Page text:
MINNEAPOLIS (WCCO) — An international sex trafficking organization with ties to Minnesota has been dismantled.
Hundreds of women were flown from Thailand with fraudulent visas and forced to work as sex slaves to pay off thousands of dollars in debts.READ MORE: Man In Critical Condition After Being Shot On I-94 In Minneapolis
Seventeen people were indicted, and 13 are behind bars, including the organization’s boss. She was arrested in Belgium.
The case that took more than two years to crack.
“For many years, these defendants recruited young women from Thailand to travel to the United Stated to engage in commercial sex,” said U.S. Attorney Andrew Luger.
They were told they could come to America for a better life.
“The victims — that were called flowers by the criminal organization — were essentially held prisoner once they arrived in the U.S.” Luger said. “They were held in houses of prostitution and only allowed to leave if accompanied by organization employees.”
The indictment identifies 17 people responsible for sex trafficking and fraud.
The organization was sophisticated.READ MORE: Minnesota Weather: Dangerous Wind Chills Return Wednesday
It used fraudulent visas to get the women into the U.S., some would have bondage debts of more than $40,000. Having sex for cash was the only way to pay it off.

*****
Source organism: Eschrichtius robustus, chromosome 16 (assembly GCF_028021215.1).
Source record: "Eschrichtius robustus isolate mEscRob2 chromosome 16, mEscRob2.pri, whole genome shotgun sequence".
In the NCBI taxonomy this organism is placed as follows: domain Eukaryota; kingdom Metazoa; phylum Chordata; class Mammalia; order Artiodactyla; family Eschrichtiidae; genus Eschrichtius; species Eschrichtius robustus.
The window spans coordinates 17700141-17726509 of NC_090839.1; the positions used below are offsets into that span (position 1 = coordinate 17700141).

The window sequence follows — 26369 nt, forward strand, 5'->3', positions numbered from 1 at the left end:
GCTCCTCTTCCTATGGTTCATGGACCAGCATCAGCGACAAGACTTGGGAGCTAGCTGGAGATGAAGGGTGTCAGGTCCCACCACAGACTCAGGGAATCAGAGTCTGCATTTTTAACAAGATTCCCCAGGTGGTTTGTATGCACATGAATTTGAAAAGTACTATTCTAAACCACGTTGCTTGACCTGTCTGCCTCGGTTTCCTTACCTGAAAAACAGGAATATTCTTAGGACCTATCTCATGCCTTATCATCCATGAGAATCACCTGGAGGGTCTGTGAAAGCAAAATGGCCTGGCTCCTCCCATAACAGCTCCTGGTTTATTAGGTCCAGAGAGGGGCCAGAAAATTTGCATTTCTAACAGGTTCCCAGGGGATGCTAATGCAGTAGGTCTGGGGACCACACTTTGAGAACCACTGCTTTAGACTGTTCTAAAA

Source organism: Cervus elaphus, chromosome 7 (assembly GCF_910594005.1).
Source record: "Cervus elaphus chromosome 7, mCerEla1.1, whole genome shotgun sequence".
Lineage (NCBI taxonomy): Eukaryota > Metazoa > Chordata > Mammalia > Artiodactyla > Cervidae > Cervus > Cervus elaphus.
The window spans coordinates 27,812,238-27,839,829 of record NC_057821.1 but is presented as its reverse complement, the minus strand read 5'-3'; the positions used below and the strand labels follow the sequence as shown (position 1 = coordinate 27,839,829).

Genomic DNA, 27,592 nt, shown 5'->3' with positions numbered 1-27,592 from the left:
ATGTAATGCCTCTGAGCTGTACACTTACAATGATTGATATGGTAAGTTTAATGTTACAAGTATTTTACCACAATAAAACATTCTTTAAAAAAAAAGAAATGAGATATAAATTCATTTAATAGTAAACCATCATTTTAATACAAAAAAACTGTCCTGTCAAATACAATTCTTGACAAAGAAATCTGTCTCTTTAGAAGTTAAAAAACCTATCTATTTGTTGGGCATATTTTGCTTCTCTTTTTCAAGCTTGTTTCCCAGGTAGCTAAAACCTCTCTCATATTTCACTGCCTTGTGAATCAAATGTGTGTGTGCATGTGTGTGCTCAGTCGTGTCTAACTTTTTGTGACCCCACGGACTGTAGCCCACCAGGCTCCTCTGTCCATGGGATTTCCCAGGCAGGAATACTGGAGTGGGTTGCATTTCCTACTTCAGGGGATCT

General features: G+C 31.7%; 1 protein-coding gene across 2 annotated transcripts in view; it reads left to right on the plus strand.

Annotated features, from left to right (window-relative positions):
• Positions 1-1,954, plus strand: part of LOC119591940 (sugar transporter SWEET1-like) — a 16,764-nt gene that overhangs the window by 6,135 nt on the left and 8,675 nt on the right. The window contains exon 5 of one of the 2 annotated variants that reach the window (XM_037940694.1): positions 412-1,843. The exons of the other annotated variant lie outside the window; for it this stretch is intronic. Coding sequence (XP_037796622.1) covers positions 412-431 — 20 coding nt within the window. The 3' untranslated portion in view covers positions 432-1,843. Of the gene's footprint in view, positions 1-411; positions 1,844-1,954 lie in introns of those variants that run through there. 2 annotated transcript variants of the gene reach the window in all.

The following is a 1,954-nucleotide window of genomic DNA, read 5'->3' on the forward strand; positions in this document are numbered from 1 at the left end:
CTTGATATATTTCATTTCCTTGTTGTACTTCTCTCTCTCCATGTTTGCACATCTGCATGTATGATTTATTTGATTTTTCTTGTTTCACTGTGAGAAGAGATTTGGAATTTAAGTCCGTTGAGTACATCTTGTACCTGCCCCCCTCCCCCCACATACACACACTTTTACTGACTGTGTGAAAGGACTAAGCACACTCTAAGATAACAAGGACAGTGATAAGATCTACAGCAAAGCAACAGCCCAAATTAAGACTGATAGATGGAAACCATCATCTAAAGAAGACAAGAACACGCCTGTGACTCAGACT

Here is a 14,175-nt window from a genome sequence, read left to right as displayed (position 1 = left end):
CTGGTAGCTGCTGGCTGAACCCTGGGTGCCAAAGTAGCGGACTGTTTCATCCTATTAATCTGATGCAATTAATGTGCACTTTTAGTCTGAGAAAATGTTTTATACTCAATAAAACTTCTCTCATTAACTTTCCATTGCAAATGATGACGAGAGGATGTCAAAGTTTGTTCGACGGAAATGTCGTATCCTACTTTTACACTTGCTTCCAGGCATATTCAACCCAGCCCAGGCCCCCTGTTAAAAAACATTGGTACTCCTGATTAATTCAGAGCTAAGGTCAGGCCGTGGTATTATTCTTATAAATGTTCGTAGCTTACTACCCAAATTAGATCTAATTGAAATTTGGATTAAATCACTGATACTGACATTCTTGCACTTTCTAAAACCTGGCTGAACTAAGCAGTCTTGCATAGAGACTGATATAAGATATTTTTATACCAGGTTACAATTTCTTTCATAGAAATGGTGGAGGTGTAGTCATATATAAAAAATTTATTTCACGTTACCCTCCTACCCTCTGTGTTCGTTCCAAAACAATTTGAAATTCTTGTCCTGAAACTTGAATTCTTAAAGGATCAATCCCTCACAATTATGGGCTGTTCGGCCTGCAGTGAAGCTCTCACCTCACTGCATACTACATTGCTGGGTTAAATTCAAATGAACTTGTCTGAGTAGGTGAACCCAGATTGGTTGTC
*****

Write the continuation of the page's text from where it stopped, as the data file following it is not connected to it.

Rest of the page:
Their services were advertised on websites like Backpage.com.
“This trafficking organization consisted of traffickers, house bosses, facilitators and runners,” Luger said.
They were shuttled from city to city — Atlanta, Dallas, Washington D.C. and Minneapolis. The victims were made to pay for their travel and expenses.
Locally, they would set up shop near airport hotels but others were working out of day spas and homes and apartments across the Twin Cities.
Bea Menanteau, an attorney with Advocates for Human Rights, says the prosecution of this international case sends a strong message to those who want to victimize others.
“If we can respond to this really complex case, then we can respond to the other cases that are just within Minnesota,” Menanteau said.
Minneapolis is one of 12 cities across the country designated as an anti-trafficking coordination team city.
Menanteau says giving people a pathway to report human trafficking is important.MORE NEWS: Towns' 3-Point Play Helps Wolves Edge Knicks 112-110
If you are a victim, or know someone who is, call 612-843-8801 for help.